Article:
Arthur: Yeah, and worked by way up to creative lead over the years and had a lot of cool opportunities while working there, and learned a lot about the industry, and the ins and outs from a very detailed point of view, like the inner workings of a game itself, to the broader picture of how all these companies work together, and how deals are made. And I’ve experienced a lot of different aspects of the industry over the years. I’ve been doing it for I think 15 years this year. So occasionally I have to look at myself and be like, damn son, you’re old. You’ve been just doing this for a long time, but it’s been a blast.
Ken: Harmonix your first professional experience in the gaming industry?
Arthur: It was.
Arthur: I was working in studios, like music studios, production studios before hustling. And one day I just decided to walk in to Harmonix, like wanting to get a job so badly in games. There was no other opportunity. I didn’t want to move to the west coast where everybody else was moving. I like living in Massachusets. Like I like the vibe out here. So Harmonix was just a perfect fit of, okay, I studied music for so long. I love games. I went in there, I got an interview, and I played Guitar Hero for the first time ever, in the interview, first time ever. And I was like so good at it naturally because I play guitar. And like I remember saying to the people this is going to be gigantic. You don’t even understand. I don’t want to shout out the people who I was interviewing with just to blow them up or anything. But I remember telling them like, this is ridiculous. This is going to change the world. You know what I’m saying? So yeah, that’s how I started. Wait, what was the question?
Ken: Well, it’s just been an amazing career that you’ve had. As you said, you’ve done so many things. Mocap, actor, voice actor, level designer, sound designer. What are some of the contributions that people might recognize your work from? Where can they say that’s Arthur’s stamp. He did that.
Arthur: Oh man. Well, I would have to shout out Dance Central, which is like a reboot. So it’s actually called Dance Central, but it’s really Dance Central VR if you ask me. So it’s the VR version of Dance Central. I was a creative lead on that project. And the backstory to Dance Central is an interesting one, because I started working on Dance Central as the voice of the boombox in Dance Central. So the boom box that tells you, you’re doing great, or keep it up, or whatever. You know what I mean? Or it instructs you in how the game works and walks you through certain dance routines. That was my voice way back when I was still like a quote unquote, lowly sound designer coming up in the industry. And then I get to eventually lead the entire project and bring it to a platform that it’s never been on before.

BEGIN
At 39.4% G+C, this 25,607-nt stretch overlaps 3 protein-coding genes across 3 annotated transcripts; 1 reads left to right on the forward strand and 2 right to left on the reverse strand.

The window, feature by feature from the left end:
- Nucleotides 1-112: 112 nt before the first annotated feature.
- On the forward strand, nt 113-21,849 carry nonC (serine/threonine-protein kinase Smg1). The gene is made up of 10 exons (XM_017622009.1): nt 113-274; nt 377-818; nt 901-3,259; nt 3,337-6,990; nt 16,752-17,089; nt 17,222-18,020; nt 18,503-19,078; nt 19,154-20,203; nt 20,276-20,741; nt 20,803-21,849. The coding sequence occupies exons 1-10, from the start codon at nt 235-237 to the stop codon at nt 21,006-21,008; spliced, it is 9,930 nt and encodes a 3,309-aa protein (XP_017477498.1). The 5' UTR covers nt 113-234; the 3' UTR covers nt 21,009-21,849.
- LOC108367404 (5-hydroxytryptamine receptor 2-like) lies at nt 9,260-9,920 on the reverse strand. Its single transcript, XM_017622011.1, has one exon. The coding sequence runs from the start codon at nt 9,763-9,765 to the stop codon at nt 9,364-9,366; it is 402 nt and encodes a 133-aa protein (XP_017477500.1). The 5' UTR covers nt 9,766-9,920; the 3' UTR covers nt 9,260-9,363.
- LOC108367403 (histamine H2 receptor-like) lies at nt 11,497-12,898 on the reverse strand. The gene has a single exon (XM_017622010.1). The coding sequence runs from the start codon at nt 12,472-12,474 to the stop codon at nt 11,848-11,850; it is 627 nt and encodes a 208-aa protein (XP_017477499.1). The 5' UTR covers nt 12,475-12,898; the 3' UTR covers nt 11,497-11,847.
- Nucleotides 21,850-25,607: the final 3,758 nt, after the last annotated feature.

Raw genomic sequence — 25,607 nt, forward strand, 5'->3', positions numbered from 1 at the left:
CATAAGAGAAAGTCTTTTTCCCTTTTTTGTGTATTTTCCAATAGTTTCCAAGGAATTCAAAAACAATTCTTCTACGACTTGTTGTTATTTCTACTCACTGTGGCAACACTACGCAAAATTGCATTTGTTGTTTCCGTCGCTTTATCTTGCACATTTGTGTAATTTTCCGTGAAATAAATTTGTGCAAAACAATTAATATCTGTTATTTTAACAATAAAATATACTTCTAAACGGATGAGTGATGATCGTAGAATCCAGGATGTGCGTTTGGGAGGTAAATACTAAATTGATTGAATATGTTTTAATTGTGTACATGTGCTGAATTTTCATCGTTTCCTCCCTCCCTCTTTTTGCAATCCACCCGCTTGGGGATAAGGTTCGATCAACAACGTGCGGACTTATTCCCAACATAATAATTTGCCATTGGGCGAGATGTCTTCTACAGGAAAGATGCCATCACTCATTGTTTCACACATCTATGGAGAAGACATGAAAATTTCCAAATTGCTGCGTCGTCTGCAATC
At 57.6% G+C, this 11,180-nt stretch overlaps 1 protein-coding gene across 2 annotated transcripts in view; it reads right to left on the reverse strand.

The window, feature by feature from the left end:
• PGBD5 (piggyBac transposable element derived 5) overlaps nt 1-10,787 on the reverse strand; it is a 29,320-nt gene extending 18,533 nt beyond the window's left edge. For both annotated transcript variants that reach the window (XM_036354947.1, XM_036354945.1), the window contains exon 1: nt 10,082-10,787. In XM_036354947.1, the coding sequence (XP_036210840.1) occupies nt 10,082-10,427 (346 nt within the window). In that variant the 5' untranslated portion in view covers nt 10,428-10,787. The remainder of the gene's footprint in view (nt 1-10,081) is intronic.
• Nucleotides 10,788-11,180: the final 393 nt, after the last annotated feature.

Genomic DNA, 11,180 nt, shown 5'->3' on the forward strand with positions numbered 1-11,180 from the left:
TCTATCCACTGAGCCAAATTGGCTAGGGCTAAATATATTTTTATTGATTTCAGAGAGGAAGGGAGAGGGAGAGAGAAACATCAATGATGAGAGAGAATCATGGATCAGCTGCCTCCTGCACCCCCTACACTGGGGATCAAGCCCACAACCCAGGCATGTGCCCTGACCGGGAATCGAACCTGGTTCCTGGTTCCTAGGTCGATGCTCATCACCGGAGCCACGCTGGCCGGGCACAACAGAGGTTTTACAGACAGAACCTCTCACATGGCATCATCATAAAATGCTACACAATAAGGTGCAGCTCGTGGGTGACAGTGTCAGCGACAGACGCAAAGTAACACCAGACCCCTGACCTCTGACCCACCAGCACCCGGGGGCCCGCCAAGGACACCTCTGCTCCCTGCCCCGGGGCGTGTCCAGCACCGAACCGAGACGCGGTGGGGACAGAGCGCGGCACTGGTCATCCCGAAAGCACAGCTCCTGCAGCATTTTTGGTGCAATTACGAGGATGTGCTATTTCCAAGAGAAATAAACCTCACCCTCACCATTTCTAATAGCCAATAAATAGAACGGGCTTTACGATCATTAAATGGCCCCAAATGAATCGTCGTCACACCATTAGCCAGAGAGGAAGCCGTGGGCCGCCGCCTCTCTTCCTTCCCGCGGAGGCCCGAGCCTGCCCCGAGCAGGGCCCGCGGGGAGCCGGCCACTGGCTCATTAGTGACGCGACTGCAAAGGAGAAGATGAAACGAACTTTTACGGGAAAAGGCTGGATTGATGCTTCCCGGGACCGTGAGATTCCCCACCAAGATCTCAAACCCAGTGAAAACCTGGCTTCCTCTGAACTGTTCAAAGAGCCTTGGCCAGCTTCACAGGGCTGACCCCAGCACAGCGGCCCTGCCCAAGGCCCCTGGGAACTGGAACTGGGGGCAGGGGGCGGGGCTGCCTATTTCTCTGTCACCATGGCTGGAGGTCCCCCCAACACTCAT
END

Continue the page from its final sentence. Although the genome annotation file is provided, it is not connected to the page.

Dance Central was traditionally a connect game. It was a camera looking at you and picking up your motions and making sure that those matched up with the motions of the skeleton of the character in the game. But for VR, it’s a completely different experience. There is no camera, except for the controllers. There is no camera except for the headset. So we had to kind of recreate what it meant to dance well in VR. So it was this great culmination of all of these paths that I had taken through games leading to this point of like, oh, I get to release the game that kind of started me on my path in the first place. I get to release the newest version of it, the freshest version of it. So I want people to remember me for that because I think that’s a great sort of story to have. I was almost like a success story in games, like you start as a sound designer on a game. And then the next thing you know, a few years later, you’re the creative lead on it. Dreams can come true, people.